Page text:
Readers React: Cyclists get more rights. What about their responsibilities?
To the editor: As a law-abiding driver and former cyclist, I will give bike riders their newly state-mandated three-foot buffer zone. (“3-foot buffer zones for cyclists to take effect across California,” Sept. 15)
But in return, I want the cyclist to follow these rules, several of which are in fact laws:
Ride with the flow of auto traffic and not against it. (I cannot tell you how many times I almost hit a cyclist when I was looking to the left at oncoming traffic and they were coming from the right.)
Ride in single file and not as a pair or as a pack of riders.
Ride close to the curb and not in the middle of the traffic lane.
Stop for stop signs and obey all traffic signals.
And finally, do not ride on the sidewalks.
Jan Book, Marina del Rey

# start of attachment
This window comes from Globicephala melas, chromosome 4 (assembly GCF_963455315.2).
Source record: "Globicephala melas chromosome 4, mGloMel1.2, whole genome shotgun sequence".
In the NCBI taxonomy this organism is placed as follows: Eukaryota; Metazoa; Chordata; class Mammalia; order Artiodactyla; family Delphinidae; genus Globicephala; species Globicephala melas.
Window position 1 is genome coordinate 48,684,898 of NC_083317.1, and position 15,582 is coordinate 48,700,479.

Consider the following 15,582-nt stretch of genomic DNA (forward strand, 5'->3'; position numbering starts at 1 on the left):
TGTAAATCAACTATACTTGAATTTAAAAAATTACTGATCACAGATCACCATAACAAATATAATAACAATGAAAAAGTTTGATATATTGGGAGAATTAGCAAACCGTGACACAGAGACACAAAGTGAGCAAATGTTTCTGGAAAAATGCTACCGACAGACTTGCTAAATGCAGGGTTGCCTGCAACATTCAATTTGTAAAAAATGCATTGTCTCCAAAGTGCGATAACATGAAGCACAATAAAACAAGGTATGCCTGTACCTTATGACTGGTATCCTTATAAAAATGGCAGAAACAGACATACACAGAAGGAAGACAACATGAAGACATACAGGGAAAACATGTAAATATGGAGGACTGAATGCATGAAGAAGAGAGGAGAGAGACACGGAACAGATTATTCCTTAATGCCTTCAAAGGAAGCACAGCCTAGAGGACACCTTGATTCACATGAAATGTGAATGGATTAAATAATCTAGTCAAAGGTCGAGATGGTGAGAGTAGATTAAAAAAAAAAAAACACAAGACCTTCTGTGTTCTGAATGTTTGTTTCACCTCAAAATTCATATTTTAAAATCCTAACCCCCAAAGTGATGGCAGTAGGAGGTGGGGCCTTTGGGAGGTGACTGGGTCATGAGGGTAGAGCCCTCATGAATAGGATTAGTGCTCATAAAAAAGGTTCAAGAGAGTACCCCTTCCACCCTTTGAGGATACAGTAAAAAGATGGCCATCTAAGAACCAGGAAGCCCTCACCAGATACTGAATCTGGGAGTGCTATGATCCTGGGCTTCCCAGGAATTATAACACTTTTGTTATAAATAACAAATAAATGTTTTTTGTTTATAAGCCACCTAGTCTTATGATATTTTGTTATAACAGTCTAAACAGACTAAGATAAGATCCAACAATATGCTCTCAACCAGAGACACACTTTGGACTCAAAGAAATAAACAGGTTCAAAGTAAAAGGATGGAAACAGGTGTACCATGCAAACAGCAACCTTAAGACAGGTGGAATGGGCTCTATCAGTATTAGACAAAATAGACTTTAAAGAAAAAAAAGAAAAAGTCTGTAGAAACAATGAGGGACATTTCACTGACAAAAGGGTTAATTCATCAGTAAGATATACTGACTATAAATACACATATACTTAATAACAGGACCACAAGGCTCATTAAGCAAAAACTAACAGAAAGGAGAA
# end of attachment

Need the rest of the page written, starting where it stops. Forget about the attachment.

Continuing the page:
To the editor: I’m all for safer cycling, as I used to bike commute to UCLA and just had a friend on a bicycle injured when a driver pulled out in front of him.
But as a driver in L.A.'s traffic, I hope that the police are equally as vigilant in citing slower-moving cyclists who impede the flow of traffic when they can in fact safely ride closer to the curb and let the faster cars pass. It is not only common courtesy, something in short supply these days, but also against the law for a cyclist to obstruct traffic by not riding as far to the right of the lane as is safe and practicable.
Mary Edwards, Los Angeles
To the editor: I hope the spotted owl survives his burned-out habitat, but if he does not there is a replacement species waiting in the wings. His name is Bike Rider, and though he does not yet have federal protection, the state is looking out for his welfare.
The three-foot buffer law is now in effect, and I will do my best to abide by it. All I ask in return is for the bike rider to stop at stop signs and red lights, not to ride against traffic and to stay off the sidewalk.
That’s not asking too much, is it?
Robert Manipella, Monrovia
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